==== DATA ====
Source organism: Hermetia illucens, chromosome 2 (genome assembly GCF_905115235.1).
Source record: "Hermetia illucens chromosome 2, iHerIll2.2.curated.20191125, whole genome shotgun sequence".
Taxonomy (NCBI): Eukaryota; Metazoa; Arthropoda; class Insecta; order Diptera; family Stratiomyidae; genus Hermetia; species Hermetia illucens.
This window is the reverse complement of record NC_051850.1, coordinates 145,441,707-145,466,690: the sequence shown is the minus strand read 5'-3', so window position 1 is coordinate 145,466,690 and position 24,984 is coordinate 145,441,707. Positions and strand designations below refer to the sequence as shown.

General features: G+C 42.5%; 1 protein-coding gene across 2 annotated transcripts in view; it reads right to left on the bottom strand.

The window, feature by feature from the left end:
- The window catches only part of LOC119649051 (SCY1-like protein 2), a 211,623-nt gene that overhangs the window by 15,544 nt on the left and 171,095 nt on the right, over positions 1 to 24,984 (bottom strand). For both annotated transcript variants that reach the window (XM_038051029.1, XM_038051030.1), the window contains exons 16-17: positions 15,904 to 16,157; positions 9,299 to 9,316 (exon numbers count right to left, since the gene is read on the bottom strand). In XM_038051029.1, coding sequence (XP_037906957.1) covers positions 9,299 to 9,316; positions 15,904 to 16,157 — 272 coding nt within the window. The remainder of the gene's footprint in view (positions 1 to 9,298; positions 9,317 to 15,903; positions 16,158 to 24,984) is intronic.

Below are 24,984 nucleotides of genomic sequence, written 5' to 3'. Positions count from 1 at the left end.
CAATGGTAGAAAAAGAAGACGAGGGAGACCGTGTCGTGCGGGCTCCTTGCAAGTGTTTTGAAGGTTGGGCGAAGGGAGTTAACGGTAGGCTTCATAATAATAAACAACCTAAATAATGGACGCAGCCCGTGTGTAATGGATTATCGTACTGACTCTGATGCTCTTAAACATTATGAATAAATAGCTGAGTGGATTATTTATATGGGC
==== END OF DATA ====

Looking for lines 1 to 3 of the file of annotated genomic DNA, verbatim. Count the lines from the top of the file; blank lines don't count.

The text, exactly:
Source organism: Hermetia illucens, chromosome 2 (genome assembly GCF_905115235.1).
Source record: "Hermetia illucens chromosome 2, iHerIll2.2.curated.20191125, whole genome shotgun sequence".
Taxonomy (NCBI): Eukaryota; Metazoa; Arthropoda; class Insecta; order Diptera; family Stratiomyidae; genus Hermetia; species Hermetia illucens.